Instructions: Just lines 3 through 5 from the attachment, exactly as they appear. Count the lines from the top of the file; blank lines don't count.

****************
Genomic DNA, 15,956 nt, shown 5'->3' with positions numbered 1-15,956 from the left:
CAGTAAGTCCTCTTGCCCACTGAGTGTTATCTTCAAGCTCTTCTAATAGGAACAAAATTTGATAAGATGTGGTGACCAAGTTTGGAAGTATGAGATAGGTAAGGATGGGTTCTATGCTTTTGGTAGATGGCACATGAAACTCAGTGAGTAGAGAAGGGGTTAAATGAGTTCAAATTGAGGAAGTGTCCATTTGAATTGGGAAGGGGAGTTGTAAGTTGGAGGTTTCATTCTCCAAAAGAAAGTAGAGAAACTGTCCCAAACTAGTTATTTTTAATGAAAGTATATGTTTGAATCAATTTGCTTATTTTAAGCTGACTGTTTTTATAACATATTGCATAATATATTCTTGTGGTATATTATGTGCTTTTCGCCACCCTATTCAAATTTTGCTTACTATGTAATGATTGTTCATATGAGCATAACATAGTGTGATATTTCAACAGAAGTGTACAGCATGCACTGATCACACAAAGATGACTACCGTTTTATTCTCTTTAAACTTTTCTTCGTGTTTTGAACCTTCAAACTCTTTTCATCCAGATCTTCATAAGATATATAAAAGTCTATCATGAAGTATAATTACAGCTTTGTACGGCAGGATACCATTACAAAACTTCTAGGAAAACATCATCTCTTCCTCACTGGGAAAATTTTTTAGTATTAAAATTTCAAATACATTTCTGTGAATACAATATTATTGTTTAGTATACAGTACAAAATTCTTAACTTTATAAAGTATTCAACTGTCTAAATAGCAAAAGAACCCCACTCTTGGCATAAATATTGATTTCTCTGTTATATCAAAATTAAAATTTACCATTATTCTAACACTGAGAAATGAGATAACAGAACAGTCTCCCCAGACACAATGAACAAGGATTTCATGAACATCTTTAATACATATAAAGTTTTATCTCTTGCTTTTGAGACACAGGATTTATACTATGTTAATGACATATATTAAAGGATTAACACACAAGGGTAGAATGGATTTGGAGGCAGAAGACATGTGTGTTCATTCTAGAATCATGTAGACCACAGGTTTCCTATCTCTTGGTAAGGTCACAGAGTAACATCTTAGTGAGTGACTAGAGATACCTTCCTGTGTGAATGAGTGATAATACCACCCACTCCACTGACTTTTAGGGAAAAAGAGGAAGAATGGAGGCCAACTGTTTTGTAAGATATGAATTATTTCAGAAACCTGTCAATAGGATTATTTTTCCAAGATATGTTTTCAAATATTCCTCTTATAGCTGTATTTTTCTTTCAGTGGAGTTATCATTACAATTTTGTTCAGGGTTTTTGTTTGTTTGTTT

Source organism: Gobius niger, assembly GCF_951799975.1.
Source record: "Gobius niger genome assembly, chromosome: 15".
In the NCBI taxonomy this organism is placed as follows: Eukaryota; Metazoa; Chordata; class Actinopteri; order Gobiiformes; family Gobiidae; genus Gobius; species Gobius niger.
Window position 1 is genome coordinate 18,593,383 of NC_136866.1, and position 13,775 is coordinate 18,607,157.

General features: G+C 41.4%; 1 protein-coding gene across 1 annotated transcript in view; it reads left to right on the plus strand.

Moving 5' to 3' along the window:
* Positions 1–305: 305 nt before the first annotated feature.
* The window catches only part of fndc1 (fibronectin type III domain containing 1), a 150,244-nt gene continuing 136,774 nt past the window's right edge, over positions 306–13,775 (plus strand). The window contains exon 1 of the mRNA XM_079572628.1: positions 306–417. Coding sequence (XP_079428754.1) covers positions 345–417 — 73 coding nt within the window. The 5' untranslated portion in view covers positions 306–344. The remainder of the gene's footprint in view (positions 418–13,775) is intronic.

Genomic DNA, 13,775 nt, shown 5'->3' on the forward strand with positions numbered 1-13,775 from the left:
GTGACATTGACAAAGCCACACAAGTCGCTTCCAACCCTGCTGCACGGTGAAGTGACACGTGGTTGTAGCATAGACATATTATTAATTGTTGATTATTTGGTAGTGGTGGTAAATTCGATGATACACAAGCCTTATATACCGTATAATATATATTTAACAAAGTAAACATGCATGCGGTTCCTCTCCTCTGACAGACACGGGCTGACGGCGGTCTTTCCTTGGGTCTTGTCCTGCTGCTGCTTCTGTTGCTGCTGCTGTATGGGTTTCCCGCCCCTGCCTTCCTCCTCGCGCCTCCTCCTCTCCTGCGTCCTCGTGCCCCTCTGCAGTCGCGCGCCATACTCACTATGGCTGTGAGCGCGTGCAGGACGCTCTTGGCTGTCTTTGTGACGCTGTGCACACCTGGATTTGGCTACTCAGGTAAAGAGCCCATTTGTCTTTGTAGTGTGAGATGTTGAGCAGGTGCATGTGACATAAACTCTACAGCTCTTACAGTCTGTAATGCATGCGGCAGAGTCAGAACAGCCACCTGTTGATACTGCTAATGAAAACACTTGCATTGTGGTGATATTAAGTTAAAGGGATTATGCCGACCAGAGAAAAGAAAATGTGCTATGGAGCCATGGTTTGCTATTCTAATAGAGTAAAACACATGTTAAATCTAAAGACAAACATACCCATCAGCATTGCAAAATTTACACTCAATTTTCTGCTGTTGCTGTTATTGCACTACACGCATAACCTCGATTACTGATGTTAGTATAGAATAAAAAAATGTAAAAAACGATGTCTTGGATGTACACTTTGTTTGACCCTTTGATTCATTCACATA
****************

Source organism: Gobius niger, assembly GCF_951799975.1.
Source record: "Gobius niger genome assembly, chromosome: 15".
In the NCBI taxonomy this organism is placed as follows: Eukaryota; Metazoa; Chordata; class Actinopteri; order Gobiiformes; family Gobiidae; genus Gobius; species Gobius niger.